Photographer Shoots Bride and Groom's Wedding Pictures With a Burning Building as a Backdrop

Photographer Shoots Bride and Groom's Wedding Pictures With a Burning Building as a Backdrop

One photographer has an incredible addition to her arsenal of wedding photography after capturing a newlywed bride and groom while a burning building formed the backdrop.

Portrait, couple, and wedding photographer Megan Allen of Studio 22 Photography had just left the wedding reception of Dillon and Corrie Jameson in order to snap some pictures of the pair on their big day.

Recalling the excitement, Allen said, “Immediately, I ran toward the bride, Corrie, to alert her, and I was thrilled when she met me halfway through the reception hall, breathless, and said, ‘We have to go to the fire for photos!’”

The venture was no easy feat, including climbing up a gravel hill and crossing a train track to get a spot close enough, something less than ideal in a wedding dress. The images seem to have been worth it since what resulted is a series of epic photos that have a volcanic feel to them.

Photo by Megan Allen.

Allen described the couple as “fearless,” and said she’s always willing to go as far as her couples are.

Thankfully, the burning building was confirmed by police to be abandoned and that nobody was hurt. Two juveniles were arrested on a count of arson.

All images used with permission, and are copyright Megan Allen.

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32 Comments

Jon Tascon's picture

Talking about opportunity. Well done.

Leigh Miller's picture

IMHO it's in poor taste.

Peter Gargiulo's picture

I agree. I thought I was the only one who thought it bad.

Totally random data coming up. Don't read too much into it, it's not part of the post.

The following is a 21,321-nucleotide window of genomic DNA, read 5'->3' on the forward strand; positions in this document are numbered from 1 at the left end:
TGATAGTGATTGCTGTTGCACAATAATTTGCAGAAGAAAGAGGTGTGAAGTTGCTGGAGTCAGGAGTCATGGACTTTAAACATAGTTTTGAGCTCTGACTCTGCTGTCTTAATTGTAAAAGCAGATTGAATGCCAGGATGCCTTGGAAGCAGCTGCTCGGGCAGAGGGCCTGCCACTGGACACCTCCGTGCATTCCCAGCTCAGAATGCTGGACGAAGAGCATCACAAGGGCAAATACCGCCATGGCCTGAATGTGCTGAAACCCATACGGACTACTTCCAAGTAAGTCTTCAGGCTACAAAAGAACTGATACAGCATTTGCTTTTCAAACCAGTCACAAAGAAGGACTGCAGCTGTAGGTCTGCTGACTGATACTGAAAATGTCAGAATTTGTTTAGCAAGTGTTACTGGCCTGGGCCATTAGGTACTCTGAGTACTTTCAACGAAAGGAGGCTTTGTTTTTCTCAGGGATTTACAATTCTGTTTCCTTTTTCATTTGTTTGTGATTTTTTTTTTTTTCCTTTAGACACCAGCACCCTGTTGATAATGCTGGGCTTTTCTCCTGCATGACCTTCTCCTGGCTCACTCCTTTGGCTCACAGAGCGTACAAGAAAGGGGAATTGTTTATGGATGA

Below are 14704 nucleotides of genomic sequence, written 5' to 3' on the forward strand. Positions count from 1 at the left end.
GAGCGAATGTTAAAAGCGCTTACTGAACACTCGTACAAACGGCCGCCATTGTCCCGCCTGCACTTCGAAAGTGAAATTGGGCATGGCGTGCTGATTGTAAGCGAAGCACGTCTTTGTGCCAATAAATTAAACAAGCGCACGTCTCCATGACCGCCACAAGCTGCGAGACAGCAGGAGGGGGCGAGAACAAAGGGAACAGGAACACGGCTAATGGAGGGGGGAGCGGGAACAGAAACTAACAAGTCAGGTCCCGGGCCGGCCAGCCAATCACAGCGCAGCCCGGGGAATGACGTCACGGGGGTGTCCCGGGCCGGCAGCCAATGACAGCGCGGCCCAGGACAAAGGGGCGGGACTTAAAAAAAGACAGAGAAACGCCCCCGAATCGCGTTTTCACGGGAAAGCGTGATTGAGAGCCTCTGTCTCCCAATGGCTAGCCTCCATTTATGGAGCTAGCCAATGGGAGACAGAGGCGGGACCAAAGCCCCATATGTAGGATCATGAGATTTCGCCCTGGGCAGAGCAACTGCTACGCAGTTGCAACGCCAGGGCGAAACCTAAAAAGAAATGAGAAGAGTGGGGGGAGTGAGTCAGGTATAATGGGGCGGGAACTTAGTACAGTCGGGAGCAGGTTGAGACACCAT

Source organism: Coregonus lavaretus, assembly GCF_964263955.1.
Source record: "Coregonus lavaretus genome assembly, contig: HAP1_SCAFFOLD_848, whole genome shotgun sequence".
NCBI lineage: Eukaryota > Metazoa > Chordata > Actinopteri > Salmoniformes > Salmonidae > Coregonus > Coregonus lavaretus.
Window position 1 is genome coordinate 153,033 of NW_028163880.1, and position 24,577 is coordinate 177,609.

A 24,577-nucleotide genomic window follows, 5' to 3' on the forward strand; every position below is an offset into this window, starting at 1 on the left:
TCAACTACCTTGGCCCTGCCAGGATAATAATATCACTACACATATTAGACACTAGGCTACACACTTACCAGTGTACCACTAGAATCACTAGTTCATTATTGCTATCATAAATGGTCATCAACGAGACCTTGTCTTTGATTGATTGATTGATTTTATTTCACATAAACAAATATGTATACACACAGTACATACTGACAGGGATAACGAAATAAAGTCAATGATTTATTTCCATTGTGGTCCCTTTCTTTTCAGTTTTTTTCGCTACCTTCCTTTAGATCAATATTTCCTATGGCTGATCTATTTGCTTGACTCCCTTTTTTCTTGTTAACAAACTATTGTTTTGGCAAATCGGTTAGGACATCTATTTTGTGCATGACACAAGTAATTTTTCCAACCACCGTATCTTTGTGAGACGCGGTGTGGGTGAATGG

Jack Alexander's picture

I think had it been anything other than a disused, abandoned building, I'd have agreed with you

in the heat of the moment —no pun intended— how does one know if it is an abandoned building or not, or if anyone was hurt or not?

Michael Bartello's picture

Exactly... she's all "dope dude," while in the meantime, there literally could have been people dying in the building behind her "moment." And couple this with the fact that they're all running on live train tracks that also could have been cause for more carnage. The end result was cool, but the ignorance was not.

Casey Fry's picture

Most likely by looking at it and its surroundings, and observing other circumstantial clues; it may have been obvious. I would say that they were in a better position to judge than us...

Something had to trigger the fire, even if that something was a rat drenched in chemical x, met another rat drenched in chemical y, and the exothermic reaction resulted in a fire. The point being, the photographer had no way of knowing what great tragedy happened to cause a fire, or if the building was indeed empty of human lives. People may have entered to start a dope lab, or to inspect for a possible purchase, or survey for proper demolition.

We just don't know, even if standing there looking at the fire.

David Strauss's picture

Cool pics. There's definitely a dichotomy here of using a situation that is someone elses as a cool opportunity. I could see how this could backfire...

Simon Carter's picture

Cool pics, but I find it hard to believe that people are still crossing railway tracks to get pictures.

https://fstoppers.com/news/teenager-dies-during-train-track-photoshoot-1...

Crossing rail road tracks is bad now? Shooting on them is one thing, but if no one could cross them, I'd never be able to get to work!

Simon Carter's picture

I guess different parts of the world have different volumes of traffic with different requirements.

In the UK places where folk are allowed to cross train tracks are pretty rare; doing so anywhere else is a criminal offence - with good reason

Doug Stringham's picture

Not sure what the good reason is... unless the tracks are so busy that it would be impossible to cross safely.

Simon Carter's picture

Simple: tracks can look clear but it's often impossible to react quickly enough to get out of the way when trains come through.